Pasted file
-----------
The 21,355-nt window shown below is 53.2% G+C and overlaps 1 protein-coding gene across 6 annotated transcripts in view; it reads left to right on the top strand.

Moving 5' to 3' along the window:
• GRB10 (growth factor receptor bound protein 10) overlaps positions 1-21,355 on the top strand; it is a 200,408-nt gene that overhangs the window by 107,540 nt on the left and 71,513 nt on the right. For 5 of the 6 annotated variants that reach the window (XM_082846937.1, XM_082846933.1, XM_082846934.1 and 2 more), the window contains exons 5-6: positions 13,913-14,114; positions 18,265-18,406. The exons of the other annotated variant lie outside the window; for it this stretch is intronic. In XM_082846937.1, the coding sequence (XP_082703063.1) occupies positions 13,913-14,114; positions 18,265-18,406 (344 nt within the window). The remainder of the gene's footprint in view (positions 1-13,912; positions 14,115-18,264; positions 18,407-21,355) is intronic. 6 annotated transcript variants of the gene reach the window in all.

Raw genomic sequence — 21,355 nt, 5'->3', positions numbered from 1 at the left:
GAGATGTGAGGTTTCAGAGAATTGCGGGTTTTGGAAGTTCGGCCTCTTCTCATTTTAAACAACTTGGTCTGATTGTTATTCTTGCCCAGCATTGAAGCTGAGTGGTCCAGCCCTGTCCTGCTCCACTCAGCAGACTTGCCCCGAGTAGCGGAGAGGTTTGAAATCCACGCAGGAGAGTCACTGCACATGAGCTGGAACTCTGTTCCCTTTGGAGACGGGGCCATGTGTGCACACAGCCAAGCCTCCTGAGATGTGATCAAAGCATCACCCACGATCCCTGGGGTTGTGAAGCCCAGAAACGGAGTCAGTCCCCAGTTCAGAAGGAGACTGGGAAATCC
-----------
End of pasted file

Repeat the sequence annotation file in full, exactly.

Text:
The 21,355-nt window shown below is 53.2% G+C and overlaps 1 protein-coding gene across 6 annotated transcripts in view; it reads left to right on the top strand.

Moving 5' to 3' along the window:
• GRB10 (growth factor receptor bound protein 10) overlaps positions 1-21,355 on the top strand; it is a 200,408-nt gene that overhangs the window by 107,540 nt on the left and 71,513 nt on the right. For 5 of the 6 annotated variants that reach the window (XM_082846937.1, XM_082846933.1, XM_082846934.1 and 2 more), the window contains exons 5-6: positions 13,913-14,114; positions 18,265-18,406. The exons of the other annotated variant lie outside the window; for it this stretch is intronic. In XM_082846937.1, the coding sequence (XP_082703063.1) occupies positions 13,913-14,114; positions 18,265-18,406 (344 nt within the window). The remainder of the gene's footprint in view (positions 1-13,912; positions 14,115-18,264; positions 18,407-21,355) is intronic. 6 annotated transcript variants of the gene reach the window in all.

Raw genomic sequence — 21,355 nt, 5'->3', positions numbered from 1 at the left:
GAGATGTGAGGTTTCAGAGAATTGCGGGTTTTGGAAGTTCGGCCTCTTCTCATTTTAAACAACTTGGTCTGATTGTTATTCTTGCCCAGCATTGAAGCTGAGTGGTCCAGCCCTGTCCTGCTCCACTCAGCAGACTTGCCCCGAGTAGCGGAGAGGTTTGAAATCCACGCAGGAGAGTCACTGCACATGAGCTGGAACTCTGTTCCCTTTGGAGACGGGGCCATGTGTGCACACAGCCAAGCCTCCTGAGATGTGATCAAAGCATCACCCACGATCCCTGGGGTTGTGAAGCCCAGAAACGGAGTCAGTCCCCAGTTCAGAAGGAGACTGGGAAATCC